Experimental and Theoretical Study of Electronic and Hyperfine Properties of Hydrogenated Anatase (TiO2): Defect Interplay and Thermal Stability


The performance of TiO2-based materials is highly dependent on the electronic structure and local defect configurations. Hence, a thorough understanding of defect interaction plays a key role. In this study, we report on the results from emission Fe-57 Mossbauer spectroscopy experiments, using dilute 57Mn implantation into pristine (TiO2) and hydrogenated anatase held at temperatures between 300 and 700 K. Results of the electronic structure and local environment are complemented with ab initio calculations. Upon implantation, both Fe2+ and Fe3+ are observed in pristine anatase, where the latter demonstrates the spin-lattice relaxation. The spectra recorded for hydrogenated anatase show no Fe3+ contribution, suggesting that hydrogen acts as a donor. Due to the low threshold, hydrogen diffuses out of the lattice, thus showing a dynamic behavior on the time scale of the Fe-57 14.4 keV state. The surrounding oxygen vacancies favor the high-spin Fe2+ state. The sample treated at room temperature shows two distinct processes of hydrogen motion. The motion commences with the interstitial hydrogen, followed by switching to the covalently bound state. Hydrogen out-diffusion is hindered by bulk defects, which could cause both processes to overlap. Supplementary UV-vis and electrical conductivity measurements show an improved electrical conductivity and higher optical absorption after the hydrogenation. X-ray photoelectron spectroscopy at room temperature reveals that the sample hydrogenated at 573 K shows the presence of both Ti3+ and Ti2+ states. This could imply that a significant amount of oxygen vacancies and -OH bonds is present in the samples. Theory suggests that, in the anatase sample implanted with Mn(Fe), probes were located near equatorial vacancies as next-nearest neighbors, while a metastable hydrogen configuration was responsible for the annealing behavior. The obtained information provides a deep insight into elusive hydrogen defects and their thermal stability.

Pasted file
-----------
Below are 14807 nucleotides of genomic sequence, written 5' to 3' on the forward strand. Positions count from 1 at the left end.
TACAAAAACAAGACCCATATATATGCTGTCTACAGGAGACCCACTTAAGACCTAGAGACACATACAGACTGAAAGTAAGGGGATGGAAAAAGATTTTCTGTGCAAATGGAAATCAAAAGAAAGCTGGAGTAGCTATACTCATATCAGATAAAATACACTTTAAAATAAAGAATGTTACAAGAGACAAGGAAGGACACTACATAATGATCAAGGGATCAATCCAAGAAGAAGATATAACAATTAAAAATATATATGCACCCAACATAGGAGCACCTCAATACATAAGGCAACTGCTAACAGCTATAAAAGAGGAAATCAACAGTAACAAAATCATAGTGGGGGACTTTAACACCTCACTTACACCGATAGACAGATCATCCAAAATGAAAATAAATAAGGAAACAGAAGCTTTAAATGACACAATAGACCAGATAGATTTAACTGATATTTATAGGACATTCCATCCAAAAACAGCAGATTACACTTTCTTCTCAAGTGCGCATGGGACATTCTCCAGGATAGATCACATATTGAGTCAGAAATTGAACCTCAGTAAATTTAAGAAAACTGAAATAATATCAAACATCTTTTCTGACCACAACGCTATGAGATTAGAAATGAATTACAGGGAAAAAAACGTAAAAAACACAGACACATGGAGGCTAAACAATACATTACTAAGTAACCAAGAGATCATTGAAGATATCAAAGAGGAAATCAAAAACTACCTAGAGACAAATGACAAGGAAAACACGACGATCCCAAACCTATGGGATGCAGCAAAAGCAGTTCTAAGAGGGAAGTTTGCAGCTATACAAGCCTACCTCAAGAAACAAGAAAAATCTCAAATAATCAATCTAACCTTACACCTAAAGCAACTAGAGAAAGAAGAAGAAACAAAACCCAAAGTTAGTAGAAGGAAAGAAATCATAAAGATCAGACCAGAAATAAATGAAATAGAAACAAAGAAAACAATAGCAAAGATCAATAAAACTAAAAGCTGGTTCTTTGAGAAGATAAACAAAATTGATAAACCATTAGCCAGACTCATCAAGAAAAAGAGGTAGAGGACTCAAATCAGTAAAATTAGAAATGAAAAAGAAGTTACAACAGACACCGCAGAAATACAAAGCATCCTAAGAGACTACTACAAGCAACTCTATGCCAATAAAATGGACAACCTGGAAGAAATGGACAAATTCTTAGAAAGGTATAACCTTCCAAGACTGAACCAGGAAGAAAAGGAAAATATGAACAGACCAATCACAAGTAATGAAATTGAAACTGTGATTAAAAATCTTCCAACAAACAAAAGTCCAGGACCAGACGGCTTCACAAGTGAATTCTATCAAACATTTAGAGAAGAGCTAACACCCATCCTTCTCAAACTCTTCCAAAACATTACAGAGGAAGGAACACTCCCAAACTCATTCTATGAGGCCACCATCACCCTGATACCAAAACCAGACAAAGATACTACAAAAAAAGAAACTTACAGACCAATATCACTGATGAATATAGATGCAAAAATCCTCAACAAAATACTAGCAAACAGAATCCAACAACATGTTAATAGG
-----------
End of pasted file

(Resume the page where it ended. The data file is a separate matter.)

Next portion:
subject category

Chemistry; Science & Technology - Other Topics; Materials Science


Zyabkin, DV; Gunnlaugsson, HP; Goncalves, JN; Bharuth-Ram, K; Qi, B; Unzueta, I; Naidoo, D; Mantovan, R; Masenda, H; Olafsson, S; Peters, G; Schell, J; Vetter, U; Dimitrova, A; Krischok, S; Schaaf, P

our authors


The authors are indebted to the ISOLDE team, particularly to J.G.M. Correia, for technical assistance during the beamtime. This work was supported by the German Federal Ministry of Education and Research (BMBF) Projects 05K16SI1, 05K19SI1, and 05K16PGA. Additional funding was from the European Union's Horizon 2020 research and innovation program under grant agreement no. 654002 (ENSAR2). The authors are also grateful to CERN/ISOLDE for support of the experiment IS653. B.Q. and S.O '. acknowledge the support from the Icelandic University Research Fund. I.U. acknowledges the support of the Ministry of Economy and Competitiveness (MINECO/FEDER) under the project RTI2018-094683-B-C55 and Basque Government Grant IT1005-16. D.N., K.B.-R., H.M., and G.P. acknowledge support of the DST/NRF, South Africa. We are thankful for research funding by the state of Thuringia and the European Union within the frame of the European Funds for Regional Development (EFRD) under grant 12021-715.

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